Honestly, we are great at sympathy, but we suck at empathy.  Sympathy is just feeling sorry for someone and their situation, and then moving on with their lives.  Empathy is more than that; it involves feeling what the other person is feeling and it moves them to get their hands dirty to help them in their time of need. Empathy is from a Greek word meaning “to suffer with.”

Before Jesus started the Parable of the Good Samaritan, someone asked Him what was the greatest commandment.  Jesus responded by saying to love God with everything and to love your neighbor as yourself.  Then the guy asks, “Who is my neighbor?”  In other words, “Jesus, tell me who my neighbor is so I can dismiss everyone else.  Whom can I selectively love?”

In the Parable of the Good Samaritan, a guy walked down a road and was attacked by robbers and left for dead.  Both a Levite and a Priest walk by, but they, not wanting to get their hands dirty for their own reasons, pass by the other way.  But a Samaritan sees him, and has compassion on him.  He felt the guy’s pain, he suffered with him, and he also did something about it.  The Samaritan bandaged him up, treated him and put him up in an inn, paying for all costs as he recovered.

We best discover empathy when we are in person, face-to-face with the hurting; when we encounter our neighbors.  Let them speak and tell you their stories.  Don’t dismiss what they’re going through.  Put yourself in their shoes and feel what they feel.  And finally, find a way to do something about it.  You may disagree, but at least you’re listening.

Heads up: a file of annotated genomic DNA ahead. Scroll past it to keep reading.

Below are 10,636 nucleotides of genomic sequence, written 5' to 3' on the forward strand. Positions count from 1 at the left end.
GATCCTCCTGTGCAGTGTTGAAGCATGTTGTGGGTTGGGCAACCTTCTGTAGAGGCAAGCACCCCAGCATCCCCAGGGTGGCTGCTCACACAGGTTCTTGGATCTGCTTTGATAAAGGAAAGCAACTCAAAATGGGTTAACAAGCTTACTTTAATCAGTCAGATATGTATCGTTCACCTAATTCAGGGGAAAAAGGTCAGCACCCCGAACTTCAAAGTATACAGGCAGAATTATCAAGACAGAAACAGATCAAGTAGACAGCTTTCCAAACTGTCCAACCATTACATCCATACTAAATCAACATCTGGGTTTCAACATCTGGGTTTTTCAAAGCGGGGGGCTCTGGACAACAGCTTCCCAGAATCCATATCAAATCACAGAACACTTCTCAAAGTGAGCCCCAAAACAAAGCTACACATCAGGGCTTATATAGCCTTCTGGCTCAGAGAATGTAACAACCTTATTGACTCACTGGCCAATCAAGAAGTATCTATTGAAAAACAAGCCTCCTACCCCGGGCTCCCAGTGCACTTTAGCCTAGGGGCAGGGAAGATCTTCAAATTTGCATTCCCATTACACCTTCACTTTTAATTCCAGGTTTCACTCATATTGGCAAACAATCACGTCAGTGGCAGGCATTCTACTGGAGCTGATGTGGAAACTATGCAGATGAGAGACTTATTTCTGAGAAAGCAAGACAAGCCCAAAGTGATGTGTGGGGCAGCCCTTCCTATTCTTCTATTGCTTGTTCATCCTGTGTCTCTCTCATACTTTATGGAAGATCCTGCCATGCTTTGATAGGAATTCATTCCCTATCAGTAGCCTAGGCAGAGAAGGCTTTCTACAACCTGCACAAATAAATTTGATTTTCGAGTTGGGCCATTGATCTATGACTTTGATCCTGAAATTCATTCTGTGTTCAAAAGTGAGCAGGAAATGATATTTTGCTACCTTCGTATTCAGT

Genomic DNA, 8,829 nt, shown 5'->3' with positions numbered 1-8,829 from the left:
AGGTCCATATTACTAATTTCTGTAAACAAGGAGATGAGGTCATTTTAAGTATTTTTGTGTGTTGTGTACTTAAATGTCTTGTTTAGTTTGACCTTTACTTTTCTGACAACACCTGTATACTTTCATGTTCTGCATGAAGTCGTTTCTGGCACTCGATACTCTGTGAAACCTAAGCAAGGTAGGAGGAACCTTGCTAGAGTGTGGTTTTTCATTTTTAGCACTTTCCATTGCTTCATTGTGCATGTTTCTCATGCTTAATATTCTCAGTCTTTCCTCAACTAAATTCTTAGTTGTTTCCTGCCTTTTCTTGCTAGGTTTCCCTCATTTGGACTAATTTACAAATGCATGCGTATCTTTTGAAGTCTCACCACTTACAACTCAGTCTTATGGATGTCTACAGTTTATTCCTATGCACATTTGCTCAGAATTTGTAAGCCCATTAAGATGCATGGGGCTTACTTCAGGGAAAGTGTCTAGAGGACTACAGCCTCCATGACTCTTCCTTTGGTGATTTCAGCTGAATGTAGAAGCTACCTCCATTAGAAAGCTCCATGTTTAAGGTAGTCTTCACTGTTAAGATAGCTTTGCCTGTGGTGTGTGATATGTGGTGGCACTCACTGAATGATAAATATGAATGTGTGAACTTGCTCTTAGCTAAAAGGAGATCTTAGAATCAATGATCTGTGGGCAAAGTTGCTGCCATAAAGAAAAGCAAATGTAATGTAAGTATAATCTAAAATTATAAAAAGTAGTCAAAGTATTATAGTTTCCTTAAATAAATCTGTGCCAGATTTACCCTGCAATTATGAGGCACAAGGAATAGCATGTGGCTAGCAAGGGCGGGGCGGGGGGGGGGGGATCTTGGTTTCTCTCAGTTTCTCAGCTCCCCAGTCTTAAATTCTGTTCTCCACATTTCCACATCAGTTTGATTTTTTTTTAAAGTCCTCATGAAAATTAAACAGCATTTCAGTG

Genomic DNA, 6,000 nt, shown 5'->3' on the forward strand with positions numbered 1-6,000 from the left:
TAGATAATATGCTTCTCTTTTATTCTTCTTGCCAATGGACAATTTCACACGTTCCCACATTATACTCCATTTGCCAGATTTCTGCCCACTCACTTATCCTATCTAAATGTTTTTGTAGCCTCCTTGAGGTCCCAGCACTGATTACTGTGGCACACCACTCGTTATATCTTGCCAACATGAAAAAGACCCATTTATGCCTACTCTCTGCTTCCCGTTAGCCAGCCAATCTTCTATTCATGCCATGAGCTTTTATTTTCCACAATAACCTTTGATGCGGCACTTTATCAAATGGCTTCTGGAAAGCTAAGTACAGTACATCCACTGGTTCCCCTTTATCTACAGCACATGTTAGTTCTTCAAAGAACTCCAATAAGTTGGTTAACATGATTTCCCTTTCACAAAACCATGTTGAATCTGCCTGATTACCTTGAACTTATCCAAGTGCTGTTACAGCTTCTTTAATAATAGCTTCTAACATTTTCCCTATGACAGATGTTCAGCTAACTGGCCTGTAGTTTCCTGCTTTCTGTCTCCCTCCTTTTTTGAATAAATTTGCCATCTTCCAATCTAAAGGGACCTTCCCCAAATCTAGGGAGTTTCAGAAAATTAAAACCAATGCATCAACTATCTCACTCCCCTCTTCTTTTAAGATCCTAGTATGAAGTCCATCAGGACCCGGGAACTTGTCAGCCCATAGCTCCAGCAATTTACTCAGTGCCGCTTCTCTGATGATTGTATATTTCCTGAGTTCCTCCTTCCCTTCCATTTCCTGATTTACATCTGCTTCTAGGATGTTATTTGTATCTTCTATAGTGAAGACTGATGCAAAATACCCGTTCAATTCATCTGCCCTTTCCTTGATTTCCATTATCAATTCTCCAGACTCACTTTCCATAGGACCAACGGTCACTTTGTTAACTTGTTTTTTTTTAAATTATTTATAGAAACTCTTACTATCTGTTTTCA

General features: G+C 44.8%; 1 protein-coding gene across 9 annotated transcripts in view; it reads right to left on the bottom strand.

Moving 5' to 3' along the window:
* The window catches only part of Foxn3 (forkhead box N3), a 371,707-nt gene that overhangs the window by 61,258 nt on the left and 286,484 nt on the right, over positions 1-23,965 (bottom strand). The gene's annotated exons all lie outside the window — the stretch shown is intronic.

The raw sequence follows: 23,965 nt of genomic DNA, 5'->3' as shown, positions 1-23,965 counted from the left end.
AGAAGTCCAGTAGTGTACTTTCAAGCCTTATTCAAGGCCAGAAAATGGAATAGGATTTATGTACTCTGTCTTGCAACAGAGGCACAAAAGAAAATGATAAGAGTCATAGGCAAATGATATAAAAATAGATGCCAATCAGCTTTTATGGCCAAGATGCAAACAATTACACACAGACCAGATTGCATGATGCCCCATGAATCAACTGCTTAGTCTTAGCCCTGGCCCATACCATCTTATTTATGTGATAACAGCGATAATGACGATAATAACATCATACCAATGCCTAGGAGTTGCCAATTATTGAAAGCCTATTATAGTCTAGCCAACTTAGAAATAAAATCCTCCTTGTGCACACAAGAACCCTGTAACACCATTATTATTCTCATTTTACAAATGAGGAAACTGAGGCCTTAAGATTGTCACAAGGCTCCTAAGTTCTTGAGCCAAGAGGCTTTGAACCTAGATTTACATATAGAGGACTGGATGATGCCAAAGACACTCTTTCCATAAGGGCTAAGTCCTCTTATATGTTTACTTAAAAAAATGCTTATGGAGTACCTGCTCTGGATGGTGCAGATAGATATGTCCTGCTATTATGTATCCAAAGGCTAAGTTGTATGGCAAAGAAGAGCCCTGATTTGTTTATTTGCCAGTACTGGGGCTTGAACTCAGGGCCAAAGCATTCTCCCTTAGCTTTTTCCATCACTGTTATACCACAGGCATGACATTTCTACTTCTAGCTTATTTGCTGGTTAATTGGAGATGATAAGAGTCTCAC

Listen much, touch gently, and speak when needed – Words can be encouraging, but really what we desire is your concern and to know that you love us. – A student on the events at Virginia Tech

People don’t care how much you know until they know how much you care. – Paraphrase from my Discipleship Ministry class

Racism has lasted for what seems like an eternity.  Slavery has lasted for generations, but came to an official close with the end of the Civil War and the events of the Emancipation Proclamation, the Underground Railroad, Juneteenth, and the 13th-15th Amendments.  Racial oppression continued with the Black Codes, Plessy v. Ferguson, and the Jim Crow era.  Though there has been widespread racial integration, there are still people out there who are convinced of the idea of white supremacy and it’s constantly being passed down to this day.  It’s sad, honestly.

(Also, can everyone – black, white, all people – please drop the n-word?)

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Folks, don’t let nationalism cloud your judgment or empathy.  Don’t let it blind you to the people around you.  Nationalism, like any worshipped idol, will require a sacrifice and a price.  The more you give, the more it takes and never gives back.

And as for Kaepernick and Co., they’re going to keep fighting for what they believe in and no one is going to stop them!  Racism and racial injustice will not win!

I long to see the ethnic walls shattered and that we would unconditionally love one another regardless of race!

Part Two is coming and will be more about nationalism and the Church.

A people who will not acknowledge the sins of their nation are doomed to turn a blind eye to injustice.  A people who cannot separate the identity of their nation from the sins of their nation are doomed to undermine the good of their nation. – Caitlin Bassett